Others are forming partnerships with publishers to gain insights into their audience. This allows you to blend real-time contextual segments with shopper intent signals. For example, a collaboration with Alibaba would enable you to target those who have recently searched for tech gadgets with relevant ads on the site.
And last but not least, one of the significant drivers to success in contextual advertising, as with any display advertising, is the quality of your ad creatives. With the best creative in the most relevant context, you are onto a winner.
As contextual targeting increasingly takes center stage, understanding how you can boost your efforts is a huge advantage. By addressing both the privacy issues associated with behavioral targeting and demonstrating contextual maturity, you can ensure the ads you serve are highly-relevant and effective.
WE ARE HERE TO HELP
YOU MIGHT ALSO LIKE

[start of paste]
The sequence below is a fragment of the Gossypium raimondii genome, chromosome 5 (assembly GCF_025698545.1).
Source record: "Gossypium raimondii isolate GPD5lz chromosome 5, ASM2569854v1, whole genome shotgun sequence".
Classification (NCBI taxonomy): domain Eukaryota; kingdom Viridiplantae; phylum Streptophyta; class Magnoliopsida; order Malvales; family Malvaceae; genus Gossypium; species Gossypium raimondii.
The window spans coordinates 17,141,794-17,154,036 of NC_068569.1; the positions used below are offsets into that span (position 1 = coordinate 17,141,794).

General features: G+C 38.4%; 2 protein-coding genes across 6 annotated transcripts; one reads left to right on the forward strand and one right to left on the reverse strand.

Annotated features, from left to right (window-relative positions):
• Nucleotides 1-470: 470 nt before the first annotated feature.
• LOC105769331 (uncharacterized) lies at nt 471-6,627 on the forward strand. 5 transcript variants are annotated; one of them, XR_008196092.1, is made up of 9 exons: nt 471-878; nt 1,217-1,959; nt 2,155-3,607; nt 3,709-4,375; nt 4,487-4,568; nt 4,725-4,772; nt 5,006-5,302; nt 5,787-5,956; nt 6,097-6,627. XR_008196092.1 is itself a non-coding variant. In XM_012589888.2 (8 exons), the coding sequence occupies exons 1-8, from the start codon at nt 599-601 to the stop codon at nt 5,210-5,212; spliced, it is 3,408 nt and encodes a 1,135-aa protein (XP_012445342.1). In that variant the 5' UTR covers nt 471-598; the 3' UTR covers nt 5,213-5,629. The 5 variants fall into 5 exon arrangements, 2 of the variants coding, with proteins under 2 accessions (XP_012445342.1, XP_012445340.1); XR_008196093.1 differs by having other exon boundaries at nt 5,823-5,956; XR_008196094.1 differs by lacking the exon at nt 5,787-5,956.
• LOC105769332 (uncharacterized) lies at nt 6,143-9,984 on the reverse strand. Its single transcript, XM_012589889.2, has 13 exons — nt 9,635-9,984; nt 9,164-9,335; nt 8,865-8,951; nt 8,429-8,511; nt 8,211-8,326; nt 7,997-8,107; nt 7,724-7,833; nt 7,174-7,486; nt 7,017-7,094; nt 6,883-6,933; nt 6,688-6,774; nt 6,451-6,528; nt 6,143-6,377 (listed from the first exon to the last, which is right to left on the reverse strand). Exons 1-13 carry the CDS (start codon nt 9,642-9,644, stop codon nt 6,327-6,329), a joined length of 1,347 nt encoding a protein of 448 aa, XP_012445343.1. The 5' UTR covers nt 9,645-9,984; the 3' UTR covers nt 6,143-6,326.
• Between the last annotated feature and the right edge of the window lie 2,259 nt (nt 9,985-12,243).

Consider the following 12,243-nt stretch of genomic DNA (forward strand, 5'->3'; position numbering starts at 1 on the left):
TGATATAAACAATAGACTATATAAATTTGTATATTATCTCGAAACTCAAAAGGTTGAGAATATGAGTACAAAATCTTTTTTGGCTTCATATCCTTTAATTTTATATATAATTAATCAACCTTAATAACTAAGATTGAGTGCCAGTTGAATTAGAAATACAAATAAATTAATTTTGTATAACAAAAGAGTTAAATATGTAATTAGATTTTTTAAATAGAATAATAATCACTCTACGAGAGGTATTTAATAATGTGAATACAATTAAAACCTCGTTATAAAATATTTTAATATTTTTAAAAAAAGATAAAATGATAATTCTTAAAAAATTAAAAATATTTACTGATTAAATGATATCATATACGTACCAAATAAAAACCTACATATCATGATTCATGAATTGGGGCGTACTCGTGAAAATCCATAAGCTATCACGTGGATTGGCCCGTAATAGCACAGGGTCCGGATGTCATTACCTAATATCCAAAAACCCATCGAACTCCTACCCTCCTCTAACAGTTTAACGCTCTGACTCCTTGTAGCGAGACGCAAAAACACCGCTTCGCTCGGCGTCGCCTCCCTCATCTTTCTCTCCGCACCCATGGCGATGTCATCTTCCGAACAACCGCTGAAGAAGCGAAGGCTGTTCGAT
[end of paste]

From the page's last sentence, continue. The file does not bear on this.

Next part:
2020 was a challenging year for many industries, and marketing was no exception. Overall budgets were cut, and the pandemic caused significant shifts in consumer behavior that required brands to respond swiftly. The focus was on resilience and digital transformation, with digitally-first brands outperforming than the rest. As we step into a new year, agility and digital investment will remain top priorities for marketers as brands attempt to catch up on what they lost. Forrester predicts that 2021 will be the year that every company prioritizes technology-driven experiences, operations, products and eco-systems to stay ahead. An unprecedented time alongside ongoing changes in the digital marketing landscape means you need to be proactive in your approach and have your eye on industry and consumer trends, such as the rise of data and AI, authenticity, and the shift to mobile. In 2020, 45 percent of brands didn’t have a clearly defined digital marketing plan. However, moving forward, a solid plan is essential as everyone is more aware of the benefits of having one, as well as the risks of not. Setting goals and outlining strategy will be crucial, such as identifying what channels are working, what else you can try out, and